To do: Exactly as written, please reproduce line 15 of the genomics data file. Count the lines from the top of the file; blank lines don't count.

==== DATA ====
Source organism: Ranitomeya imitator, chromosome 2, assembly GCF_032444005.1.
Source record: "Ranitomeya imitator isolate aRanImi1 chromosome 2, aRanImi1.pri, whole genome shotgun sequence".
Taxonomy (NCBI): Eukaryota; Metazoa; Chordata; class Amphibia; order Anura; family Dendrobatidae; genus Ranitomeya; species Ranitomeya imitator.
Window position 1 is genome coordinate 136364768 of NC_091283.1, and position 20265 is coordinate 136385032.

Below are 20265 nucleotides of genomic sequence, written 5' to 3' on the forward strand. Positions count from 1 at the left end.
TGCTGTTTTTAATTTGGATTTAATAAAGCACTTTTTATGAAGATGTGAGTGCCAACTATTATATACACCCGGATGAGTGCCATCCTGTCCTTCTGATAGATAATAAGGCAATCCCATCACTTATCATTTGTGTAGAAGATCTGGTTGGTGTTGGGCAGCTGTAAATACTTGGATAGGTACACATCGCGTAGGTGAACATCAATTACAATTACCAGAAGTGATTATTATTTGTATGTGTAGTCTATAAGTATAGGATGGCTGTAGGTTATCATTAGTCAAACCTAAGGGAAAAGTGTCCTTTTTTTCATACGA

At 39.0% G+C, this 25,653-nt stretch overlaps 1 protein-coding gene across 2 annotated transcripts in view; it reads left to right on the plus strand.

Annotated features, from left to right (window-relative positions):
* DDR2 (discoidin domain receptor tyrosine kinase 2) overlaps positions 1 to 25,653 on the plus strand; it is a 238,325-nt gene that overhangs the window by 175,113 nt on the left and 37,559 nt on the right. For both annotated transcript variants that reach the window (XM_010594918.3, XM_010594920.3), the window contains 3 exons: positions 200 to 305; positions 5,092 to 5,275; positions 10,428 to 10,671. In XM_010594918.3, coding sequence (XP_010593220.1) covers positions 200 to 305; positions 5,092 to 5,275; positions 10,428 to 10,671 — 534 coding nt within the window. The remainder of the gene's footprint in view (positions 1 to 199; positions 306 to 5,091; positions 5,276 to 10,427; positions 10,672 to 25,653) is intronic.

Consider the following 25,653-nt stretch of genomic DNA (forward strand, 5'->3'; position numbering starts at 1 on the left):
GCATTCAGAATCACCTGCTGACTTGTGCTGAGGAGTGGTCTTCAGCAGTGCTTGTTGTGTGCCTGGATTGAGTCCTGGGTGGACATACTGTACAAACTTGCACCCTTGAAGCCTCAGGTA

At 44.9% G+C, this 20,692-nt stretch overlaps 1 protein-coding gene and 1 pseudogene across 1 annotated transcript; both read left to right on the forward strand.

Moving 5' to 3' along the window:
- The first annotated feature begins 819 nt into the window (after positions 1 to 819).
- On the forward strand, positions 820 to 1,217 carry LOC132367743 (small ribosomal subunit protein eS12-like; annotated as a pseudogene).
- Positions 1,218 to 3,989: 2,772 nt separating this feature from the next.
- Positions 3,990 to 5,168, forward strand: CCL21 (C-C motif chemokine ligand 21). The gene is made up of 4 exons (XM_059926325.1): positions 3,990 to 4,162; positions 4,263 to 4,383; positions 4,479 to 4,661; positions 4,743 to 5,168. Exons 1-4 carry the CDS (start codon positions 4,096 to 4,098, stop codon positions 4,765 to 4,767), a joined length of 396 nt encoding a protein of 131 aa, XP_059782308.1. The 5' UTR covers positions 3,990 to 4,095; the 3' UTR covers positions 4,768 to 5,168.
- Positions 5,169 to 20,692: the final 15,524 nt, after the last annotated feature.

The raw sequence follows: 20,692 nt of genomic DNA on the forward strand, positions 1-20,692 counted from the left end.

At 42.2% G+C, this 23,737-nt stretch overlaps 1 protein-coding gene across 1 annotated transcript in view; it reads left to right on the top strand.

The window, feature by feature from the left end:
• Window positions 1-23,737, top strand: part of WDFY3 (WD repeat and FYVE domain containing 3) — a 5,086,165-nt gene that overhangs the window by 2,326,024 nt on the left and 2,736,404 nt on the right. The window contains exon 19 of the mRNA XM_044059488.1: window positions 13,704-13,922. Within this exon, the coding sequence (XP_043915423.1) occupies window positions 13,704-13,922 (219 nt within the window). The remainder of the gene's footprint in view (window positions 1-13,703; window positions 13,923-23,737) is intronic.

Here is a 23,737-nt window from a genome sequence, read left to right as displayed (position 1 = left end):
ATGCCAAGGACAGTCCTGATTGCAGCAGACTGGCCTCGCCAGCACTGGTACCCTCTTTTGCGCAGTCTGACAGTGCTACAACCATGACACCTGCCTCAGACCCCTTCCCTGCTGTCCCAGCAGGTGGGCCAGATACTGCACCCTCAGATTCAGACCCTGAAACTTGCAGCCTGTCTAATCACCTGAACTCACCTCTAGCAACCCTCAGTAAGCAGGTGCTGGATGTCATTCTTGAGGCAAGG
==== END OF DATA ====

- On the forward strand, positions 820 to 1,217 carry LOC132367743 (small ribosomal subunit protein eS12-like; annotated as a pseudogene).